BOBBING along in a sea of grass, these daffodils at Oxford’s Botanic Garden signal that spring has sprung across Oxfordshire.
Following the county’s wettest winter on record, nature has woken up to warmer March days.
Trainee horticulturalist at the botanic garden Ness Newman was thrilled to see the flowers.
She said: “The daffodils are showing their lovely, cheery heads and spring is at last on its way. The tulips are starting to grow and it is lovely to see everything coming to life.”
The Woodland Trust reports the emergence of butterfly species including red admiral, small tortoiseshell and peacock, which are appearing in greater numbers than this time last year.
A spokesman for the trust said: “We have had the first signs of trees coming into leaf.
“We have records of elder and hawthorn leafing, which are the first two species you would expect to see leafing.
“We have also had a sighting of frogspawn and lesser celandine flowering and even one record of a brimstone butterfly.”
Bluebells are also emerging in National Trust properties like Buscot Park, Faringdon.
Radcliffe meteorological observer Dr Ian Ashpole, who takes daily rainfall figures at Green Templeton College, said: “February followed the theme of December and January in that it was very wet. The total recorded rainfall was 90.1mm, which is 48.7mm above the expected amount for February. It was the 11th wettest February on record.”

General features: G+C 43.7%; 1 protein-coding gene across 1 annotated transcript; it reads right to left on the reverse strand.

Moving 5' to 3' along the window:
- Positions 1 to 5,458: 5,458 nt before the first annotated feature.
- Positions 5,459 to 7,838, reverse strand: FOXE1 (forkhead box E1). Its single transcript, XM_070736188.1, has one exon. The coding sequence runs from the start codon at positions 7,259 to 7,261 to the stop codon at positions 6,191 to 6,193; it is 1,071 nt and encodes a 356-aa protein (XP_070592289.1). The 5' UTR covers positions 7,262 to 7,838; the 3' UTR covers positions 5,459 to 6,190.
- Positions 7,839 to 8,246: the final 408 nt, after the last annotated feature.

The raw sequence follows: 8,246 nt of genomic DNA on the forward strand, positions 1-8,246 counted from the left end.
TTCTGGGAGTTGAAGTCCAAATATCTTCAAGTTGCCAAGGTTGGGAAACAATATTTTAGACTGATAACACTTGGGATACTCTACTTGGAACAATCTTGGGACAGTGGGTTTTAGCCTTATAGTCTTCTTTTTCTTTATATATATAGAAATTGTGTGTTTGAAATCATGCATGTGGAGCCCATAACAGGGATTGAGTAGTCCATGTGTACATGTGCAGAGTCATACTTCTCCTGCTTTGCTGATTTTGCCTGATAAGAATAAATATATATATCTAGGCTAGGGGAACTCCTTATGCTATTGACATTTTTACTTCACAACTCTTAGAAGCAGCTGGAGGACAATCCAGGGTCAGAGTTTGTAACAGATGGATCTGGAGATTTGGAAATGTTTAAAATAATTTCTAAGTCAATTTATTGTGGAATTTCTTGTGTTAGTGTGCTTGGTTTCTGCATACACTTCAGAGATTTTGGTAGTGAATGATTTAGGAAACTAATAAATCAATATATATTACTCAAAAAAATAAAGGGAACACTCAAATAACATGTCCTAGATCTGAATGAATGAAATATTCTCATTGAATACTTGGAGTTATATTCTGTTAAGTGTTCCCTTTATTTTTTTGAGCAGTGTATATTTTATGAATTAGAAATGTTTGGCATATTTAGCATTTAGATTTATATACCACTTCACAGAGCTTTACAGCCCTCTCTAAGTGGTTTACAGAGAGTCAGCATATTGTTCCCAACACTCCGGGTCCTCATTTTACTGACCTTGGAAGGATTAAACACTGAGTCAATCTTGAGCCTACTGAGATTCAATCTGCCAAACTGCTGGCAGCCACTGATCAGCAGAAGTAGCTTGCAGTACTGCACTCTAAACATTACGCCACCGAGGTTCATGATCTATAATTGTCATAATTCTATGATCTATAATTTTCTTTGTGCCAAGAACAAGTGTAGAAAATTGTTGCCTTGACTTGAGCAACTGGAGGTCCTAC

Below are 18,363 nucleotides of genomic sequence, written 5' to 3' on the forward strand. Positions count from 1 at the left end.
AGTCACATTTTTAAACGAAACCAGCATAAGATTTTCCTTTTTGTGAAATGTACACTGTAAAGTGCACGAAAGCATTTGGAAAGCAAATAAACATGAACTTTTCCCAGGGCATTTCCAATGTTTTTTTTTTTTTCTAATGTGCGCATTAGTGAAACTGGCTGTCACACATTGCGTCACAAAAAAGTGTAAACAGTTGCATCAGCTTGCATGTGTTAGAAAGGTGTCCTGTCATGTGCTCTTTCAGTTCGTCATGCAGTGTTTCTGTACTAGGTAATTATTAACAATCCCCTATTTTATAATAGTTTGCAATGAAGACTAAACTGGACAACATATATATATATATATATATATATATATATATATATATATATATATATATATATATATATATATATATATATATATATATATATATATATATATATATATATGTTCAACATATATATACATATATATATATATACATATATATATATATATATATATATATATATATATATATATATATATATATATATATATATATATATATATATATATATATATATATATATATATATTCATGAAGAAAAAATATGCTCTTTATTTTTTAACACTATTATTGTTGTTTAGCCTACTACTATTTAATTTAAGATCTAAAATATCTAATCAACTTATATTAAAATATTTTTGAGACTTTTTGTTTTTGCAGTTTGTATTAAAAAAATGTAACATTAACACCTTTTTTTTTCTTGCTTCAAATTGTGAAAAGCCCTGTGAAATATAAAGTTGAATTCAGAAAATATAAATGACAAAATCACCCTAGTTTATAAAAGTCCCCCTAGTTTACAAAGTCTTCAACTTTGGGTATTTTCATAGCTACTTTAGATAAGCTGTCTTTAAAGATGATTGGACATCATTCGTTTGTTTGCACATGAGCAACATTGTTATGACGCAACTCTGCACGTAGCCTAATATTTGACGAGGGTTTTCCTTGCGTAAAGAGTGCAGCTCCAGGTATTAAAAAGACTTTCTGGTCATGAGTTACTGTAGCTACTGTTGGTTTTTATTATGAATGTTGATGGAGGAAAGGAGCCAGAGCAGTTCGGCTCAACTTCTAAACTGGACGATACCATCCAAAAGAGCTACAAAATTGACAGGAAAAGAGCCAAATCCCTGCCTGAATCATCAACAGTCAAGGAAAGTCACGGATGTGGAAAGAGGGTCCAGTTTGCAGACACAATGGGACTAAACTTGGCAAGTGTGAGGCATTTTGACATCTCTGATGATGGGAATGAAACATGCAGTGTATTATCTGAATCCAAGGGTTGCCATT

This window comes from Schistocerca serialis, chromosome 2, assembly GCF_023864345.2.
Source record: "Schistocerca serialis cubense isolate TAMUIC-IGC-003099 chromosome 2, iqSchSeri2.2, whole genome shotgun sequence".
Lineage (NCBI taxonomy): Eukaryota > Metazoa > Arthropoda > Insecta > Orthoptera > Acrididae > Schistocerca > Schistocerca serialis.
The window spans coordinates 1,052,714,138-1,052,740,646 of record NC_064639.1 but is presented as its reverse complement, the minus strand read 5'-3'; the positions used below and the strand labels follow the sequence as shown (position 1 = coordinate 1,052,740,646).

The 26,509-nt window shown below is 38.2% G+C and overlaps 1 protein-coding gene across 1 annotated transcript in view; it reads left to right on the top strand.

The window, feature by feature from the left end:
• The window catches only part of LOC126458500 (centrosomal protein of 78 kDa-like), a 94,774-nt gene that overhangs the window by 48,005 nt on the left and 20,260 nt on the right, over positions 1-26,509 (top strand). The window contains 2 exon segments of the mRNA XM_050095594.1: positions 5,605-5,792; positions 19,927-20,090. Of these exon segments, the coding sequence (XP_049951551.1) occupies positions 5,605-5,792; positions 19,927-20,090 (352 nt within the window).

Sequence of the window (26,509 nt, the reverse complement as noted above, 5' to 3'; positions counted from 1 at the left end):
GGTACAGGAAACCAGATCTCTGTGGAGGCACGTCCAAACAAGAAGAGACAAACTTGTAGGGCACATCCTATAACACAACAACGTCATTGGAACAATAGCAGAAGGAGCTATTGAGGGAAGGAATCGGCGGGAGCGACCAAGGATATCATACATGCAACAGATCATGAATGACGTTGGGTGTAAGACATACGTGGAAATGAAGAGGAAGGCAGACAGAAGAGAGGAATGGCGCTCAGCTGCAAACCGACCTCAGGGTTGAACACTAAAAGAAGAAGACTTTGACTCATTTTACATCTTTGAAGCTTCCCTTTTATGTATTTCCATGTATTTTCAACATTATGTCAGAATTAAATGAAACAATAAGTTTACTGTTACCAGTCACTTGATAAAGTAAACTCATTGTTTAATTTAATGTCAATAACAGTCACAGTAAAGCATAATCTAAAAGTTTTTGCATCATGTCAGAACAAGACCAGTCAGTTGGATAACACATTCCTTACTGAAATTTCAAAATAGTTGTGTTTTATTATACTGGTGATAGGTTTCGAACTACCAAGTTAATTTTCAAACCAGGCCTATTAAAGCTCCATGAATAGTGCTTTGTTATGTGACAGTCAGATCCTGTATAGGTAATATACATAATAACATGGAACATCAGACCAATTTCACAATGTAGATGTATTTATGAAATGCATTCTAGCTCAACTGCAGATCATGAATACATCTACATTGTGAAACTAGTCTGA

February was the wettest Oxford has seen since 1990 with double the expected monthly rainfall.
Dr Ashpole added: “Combining this total with that of the previous two months, winter 2013/14 has easily been the wettest ever recorded in Oxford, with a total of 334.7mm of rainfall exceeding the previous record set in 1990 of 310.7mm by 24mm.”
Met Office press officer Daniel Williams said: “This was the wettest winter since 1910 for the UK and the wettest on record for Oxfordshire, with the 417.6mm of rain beating the previous record set in 1915 of 359.5mm.”
This winter has also been the fifth mildest winter in Oxfordshire since 1910. Mean temperature for Oxfordshire was 5.9C which is 1.7C above average.
And this weekend? Forecasters say it will be cloudy but warm with temperatures of 13C.